Then they slowed. I remember being stunned by how fast they did it. Nothing alive could stop like that, but they did. And they hovered. That was the first good look we got of them both. I could hear Samson’s breath sprinting over the comms, and I knew exactly how he felt. It was terrifying. The implications were mind-numbing. I lay there on the alien grass and stared. I literally couldn’t think. I think I might have screamed.
They were both massive, and vaguely birdlike, at least at first. We were seeing them sort of from behind, as they had to furl their wings and turn round. What struck me first though, was that those wings were artificial. That’s right. Non-biological. They had feathers, of a sort, though stylised almost, but they were made from some kind of lightweight material that resembled metal but didn’t act like it. Its colour was black at first, but as the heat haze from the hidden engines died and the sun hit them, I saw shimmering blues and reds that seemed to flow and dance in front of me.
Samson was trying to crawl away. I rolled and tried to get to him. The two things folded up their wings and landed beside us. They were oddly silent despite their size. They landed on legs that stretched from where they’d been curled against their bodies. I could see then that not all of these things were artificial. There was animal there too, grown or grafted to the machine somehow. I saw a long, powerful beak, like an eagle and compound eyes set in an irregular fashion. I saw too many arms with too many joints reach out and hands with long, oddly delicate fingers, even though each one was as long as I was tall.
Samson had curled into a ball. These giant half-machine things were so beyond anything we’d expected that I wanted to join him.
One of them reached out to me, hand out in a gesture that seemed perversely human. Then it did something that changed my life, all our lives. It opened doors we thought would never open and showed us we were dealing with things that knew far more about us than we could have thought possible. It blew my mind, that’s for sure.
It said, “Hello.”
Am totally stealing this idea from a friends blog. The idea being to take the first line of a story idea from an online generator and "flash" write whatever comes to mind. She's been doing ten minute posts, but since I'm a slower writer I decided to make it 30 minutes for me. I'm not used to sprint writing. The other excuse I have is a collie who wants to play. Either way this is the what I came up with this time. Its unedited, except for spelling, and I stuck to my time limit.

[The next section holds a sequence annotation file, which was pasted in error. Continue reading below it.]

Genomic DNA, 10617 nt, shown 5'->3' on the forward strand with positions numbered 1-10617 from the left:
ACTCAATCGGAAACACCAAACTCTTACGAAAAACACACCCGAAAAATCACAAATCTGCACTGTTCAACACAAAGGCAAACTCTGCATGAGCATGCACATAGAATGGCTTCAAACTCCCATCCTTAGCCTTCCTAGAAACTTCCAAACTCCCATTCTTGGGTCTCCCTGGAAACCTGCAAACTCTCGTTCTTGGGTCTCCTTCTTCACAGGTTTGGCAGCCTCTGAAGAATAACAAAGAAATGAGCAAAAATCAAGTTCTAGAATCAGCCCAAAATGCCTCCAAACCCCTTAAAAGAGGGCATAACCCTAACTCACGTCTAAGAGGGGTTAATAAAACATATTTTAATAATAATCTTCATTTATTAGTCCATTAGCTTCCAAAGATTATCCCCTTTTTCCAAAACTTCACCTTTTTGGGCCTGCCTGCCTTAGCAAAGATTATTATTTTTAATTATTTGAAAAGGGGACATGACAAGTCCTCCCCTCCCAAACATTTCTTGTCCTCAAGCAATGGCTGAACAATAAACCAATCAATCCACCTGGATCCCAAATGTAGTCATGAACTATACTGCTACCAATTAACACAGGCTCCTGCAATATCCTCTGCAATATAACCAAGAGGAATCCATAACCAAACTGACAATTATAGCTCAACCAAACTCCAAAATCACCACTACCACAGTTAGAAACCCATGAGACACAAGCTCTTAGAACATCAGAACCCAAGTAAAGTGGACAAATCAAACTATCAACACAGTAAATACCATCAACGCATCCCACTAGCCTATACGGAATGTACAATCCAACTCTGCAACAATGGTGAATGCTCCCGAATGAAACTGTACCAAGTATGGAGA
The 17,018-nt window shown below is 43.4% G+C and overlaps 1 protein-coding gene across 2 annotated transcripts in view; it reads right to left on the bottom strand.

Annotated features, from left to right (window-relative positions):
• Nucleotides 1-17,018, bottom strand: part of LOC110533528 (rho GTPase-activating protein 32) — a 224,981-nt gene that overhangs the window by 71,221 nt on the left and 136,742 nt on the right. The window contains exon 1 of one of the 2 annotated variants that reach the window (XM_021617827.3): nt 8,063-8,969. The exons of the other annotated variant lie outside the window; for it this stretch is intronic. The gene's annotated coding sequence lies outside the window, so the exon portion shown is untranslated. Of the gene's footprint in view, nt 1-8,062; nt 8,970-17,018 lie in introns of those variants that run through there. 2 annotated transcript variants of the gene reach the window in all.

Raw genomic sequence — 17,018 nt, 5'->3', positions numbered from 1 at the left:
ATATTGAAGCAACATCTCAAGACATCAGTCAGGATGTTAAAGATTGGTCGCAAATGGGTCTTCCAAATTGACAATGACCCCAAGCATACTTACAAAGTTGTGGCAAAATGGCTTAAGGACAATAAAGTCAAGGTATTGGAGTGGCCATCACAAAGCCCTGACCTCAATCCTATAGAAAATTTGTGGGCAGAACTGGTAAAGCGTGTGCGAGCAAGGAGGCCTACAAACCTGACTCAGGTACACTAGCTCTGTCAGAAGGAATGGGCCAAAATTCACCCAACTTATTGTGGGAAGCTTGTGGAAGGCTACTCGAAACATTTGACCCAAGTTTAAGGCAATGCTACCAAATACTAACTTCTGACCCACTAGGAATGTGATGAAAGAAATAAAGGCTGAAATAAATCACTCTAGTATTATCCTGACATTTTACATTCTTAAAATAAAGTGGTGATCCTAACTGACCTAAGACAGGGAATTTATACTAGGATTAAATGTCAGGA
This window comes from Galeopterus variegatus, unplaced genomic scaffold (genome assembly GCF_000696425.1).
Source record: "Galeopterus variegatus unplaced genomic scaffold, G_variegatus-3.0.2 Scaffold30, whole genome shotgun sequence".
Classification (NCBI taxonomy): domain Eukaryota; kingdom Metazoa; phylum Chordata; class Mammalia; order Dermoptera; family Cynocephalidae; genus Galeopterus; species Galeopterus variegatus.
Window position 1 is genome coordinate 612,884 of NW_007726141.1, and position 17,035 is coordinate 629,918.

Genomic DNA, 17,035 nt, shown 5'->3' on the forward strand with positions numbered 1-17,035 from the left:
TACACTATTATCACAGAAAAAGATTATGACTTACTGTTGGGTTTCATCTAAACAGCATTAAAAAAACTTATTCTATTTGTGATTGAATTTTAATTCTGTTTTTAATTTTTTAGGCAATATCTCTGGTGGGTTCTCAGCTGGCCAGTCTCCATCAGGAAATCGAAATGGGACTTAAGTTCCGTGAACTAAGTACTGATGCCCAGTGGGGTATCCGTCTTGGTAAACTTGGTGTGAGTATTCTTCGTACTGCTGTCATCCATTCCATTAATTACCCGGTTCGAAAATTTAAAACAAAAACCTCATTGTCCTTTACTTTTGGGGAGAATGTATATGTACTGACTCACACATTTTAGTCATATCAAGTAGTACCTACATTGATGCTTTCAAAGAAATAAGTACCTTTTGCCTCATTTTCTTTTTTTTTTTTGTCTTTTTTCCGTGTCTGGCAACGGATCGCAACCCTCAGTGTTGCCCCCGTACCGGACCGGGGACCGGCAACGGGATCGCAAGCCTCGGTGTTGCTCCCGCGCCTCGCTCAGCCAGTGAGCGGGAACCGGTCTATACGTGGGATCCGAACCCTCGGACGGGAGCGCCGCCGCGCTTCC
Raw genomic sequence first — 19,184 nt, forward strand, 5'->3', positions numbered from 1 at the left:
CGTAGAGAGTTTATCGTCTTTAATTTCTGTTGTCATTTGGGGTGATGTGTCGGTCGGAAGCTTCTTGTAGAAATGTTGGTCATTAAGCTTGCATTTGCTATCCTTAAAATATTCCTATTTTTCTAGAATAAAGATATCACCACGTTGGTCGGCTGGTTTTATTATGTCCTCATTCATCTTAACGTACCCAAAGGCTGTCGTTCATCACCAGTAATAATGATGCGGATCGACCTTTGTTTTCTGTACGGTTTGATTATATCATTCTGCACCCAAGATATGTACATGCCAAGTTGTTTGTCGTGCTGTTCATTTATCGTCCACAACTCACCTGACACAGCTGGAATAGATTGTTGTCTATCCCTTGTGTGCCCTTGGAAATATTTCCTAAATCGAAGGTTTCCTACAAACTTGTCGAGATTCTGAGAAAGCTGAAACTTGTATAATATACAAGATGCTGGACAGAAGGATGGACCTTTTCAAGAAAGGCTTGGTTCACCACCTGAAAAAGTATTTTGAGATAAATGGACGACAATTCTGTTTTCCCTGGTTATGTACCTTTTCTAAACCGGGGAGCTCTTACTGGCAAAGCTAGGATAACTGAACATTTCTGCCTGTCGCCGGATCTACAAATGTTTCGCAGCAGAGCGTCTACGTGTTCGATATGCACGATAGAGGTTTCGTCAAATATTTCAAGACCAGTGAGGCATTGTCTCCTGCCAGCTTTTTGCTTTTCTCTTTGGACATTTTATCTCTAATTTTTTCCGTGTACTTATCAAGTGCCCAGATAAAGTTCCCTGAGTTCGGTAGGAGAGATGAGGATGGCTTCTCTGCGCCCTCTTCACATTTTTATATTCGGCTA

First Line Friday: The Sound Of Breaking Glass Stopped Her
The sound of breaking glass stopped her. It meant they were coming.
She skidded and stumbled, kicking up dust on the road, almost going down on her hands and knees as she moved, scrambling into the shade beside an upturned truck. It was too open and she knew she’d have to move. Get to cover. Hide.
The sound came again. It was a painful, cracking, tearing, clinking noise. The sound of splintered glass, like a fist through a window. She flinched, peering out round the ruined cab of the truck. They could be anywhere. She couldn’t tell how close they were, all she knew was that they were coming, because she could hear the glass.
She pulled herself up and ran towards a building, dodging past the corpse of a car and trying not to look at the remains inside. Her footsteps seemed so loud, echoing round the street. She vaulted the the hole in the wall were the window had been and hunkered down. She needed to think and there wasn’t much time to do so.
None of the buildings had windows anymore. There wasn’t a scrap of glass left untouched in the whole city, as far as she knew. They liked the glass, it was all angles and reflections, somehow perfect in their strange, unknowable minds. She’d seen what they left once they were done with it, just grains, glass rendered to sand or dust. They used it until it was too broken and ground up to still have whatever they considered as value, then they’d leave it and go seeking some other source. That was the only chance she had. She had to keep moving and avoiding them until they had to leave their glass bodies. Not much chance, but enough.
The noises were coming closer, she could hear them over the wind that moaned through the skeletons of the buildings. She stayed low, and crawled further into the building, away from the street.
No one knew where the hounds had come from. None of the survivors she’d met had any idea what had really happened, and as their numbers dwindled the chances of anyone realising got smaller and smaller. She was glad of that, in some way. Bad enough to know the truth and be the only one who knew, but it would have been worse for others to know when they looked at her. Bad enough to know..bad enough to be responsible.